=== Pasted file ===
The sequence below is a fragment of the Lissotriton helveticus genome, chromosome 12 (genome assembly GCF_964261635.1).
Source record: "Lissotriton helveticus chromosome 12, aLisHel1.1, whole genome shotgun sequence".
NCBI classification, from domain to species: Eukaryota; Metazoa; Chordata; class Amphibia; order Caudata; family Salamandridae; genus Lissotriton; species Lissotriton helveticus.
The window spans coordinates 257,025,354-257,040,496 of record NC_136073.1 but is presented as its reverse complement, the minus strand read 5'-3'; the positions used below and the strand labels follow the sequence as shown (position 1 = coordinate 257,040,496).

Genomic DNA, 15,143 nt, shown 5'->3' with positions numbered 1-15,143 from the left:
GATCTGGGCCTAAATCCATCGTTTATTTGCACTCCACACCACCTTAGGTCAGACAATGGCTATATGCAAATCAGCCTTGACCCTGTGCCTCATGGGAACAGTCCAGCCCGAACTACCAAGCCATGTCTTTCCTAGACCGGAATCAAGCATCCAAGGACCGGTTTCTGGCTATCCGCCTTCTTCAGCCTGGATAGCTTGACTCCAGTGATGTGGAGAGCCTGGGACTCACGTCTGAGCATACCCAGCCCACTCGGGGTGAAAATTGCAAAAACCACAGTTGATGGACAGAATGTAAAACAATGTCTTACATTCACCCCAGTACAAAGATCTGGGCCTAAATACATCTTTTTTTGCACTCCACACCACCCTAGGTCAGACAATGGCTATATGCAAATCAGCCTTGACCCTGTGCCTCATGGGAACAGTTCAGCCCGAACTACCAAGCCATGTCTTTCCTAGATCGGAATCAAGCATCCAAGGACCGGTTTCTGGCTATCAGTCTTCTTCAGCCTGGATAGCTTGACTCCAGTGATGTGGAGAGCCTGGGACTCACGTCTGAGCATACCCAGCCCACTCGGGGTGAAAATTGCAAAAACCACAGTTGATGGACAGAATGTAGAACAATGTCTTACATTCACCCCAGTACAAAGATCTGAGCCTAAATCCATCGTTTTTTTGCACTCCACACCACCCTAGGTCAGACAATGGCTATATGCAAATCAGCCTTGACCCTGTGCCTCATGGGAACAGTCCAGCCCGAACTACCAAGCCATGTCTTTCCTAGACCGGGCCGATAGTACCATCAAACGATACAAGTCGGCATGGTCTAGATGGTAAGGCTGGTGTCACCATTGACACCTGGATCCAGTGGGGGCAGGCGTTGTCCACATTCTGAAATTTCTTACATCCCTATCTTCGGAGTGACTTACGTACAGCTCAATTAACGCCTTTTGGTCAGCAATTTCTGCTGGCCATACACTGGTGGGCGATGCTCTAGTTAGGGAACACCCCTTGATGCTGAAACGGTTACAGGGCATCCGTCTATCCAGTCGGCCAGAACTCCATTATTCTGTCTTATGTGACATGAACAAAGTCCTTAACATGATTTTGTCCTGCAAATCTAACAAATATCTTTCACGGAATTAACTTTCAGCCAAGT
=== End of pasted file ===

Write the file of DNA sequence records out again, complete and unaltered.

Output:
The sequence below is a fragment of the Lissotriton helveticus genome, chromosome 12 (genome assembly GCF_964261635.1).
Source record: "Lissotriton helveticus chromosome 12, aLisHel1.1, whole genome shotgun sequence".
NCBI classification, from domain to species: Eukaryota; Metazoa; Chordata; class Amphibia; order Caudata; family Salamandridae; genus Lissotriton; species Lissotriton helveticus.
The window spans coordinates 257,025,354-257,040,496 of record NC_136073.1 but is presented as its reverse complement, the minus strand read 5'-3'; the positions used below and the strand labels follow the sequence as shown (position 1 = coordinate 257,040,496).

Genomic DNA, 15,143 nt, shown 5'->3' with positions numbered 1-15,143 from the left:
GATCTGGGCCTAAATCCATCGTTTATTTGCACTCCACACCACCTTAGGTCAGACAATGGCTATATGCAAATCAGCCTTGACCCTGTGCCTCATGGGAACAGTCCAGCCCGAACTACCAAGCCATGTCTTTCCTAGACCGGAATCAAGCATCCAAGGACCGGTTTCTGGCTATCCGCCTTCTTCAGCCTGGATAGCTTGACTCCAGTGATGTGGAGAGCCTGGGACTCACGTCTGAGCATACCCAGCCCACTCGGGGTGAAAATTGCAAAAACCACAGTTGATGGACAGAATGTAAAACAATGTCTTACATTCACCCCAGTACAAAGATCTGGGCCTAAATACATCTTTTTTTGCACTCCACACCACCCTAGGTCAGACAATGGCTATATGCAAATCAGCCTTGACCCTGTGCCTCATGGGAACAGTTCAGCCCGAACTACCAAGCCATGTCTTTCCTAGATCGGAATCAAGCATCCAAGGACCGGTTTCTGGCTATCAGTCTTCTTCAGCCTGGATAGCTTGACTCCAGTGATGTGGAGAGCCTGGGACTCACGTCTGAGCATACCCAGCCCACTCGGGGTGAAAATTGCAAAAACCACAGTTGATGGACAGAATGTAGAACAATGTCTTACATTCACCCCAGTACAAAGATCTGAGCCTAAATCCATCGTTTTTTTGCACTCCACACCACCCTAGGTCAGACAATGGCTATATGCAAATCAGCCTTGACCCTGTGCCTCATGGGAACAGTCCAGCCCGAACTACCAAGCCATGTCTTTCCTAGACCGGGCCGATAGTACCATCAAACGATACAAGTCGGCATGGTCTAGATGGTAAGGCTGGTGTCACCATTGACACCTGGATCCAGTGGGGGCAGGCGTTGTCCACATTCTGAAATTTCTTACATCCCTATCTTCGGAGTGACTTACGTACAGCTCAATTAACGCCTTTTGGTCAGCAATTTCTGCTGGCCATACACTGGTGGGCGATGCTCTAGTTAGGGAACACCCCTTGATGCTGAAACGGTTACAGGGCATCCGTCTATCCAGTCGGCCAGAACTCCATTATTCTGTCTTATGTGACATGAACAAAGTCCTTAACATGATTTTGTCCTGCAAATCTAACAAATATCTTTCACGGAATTAACTTTCAGCCAAGT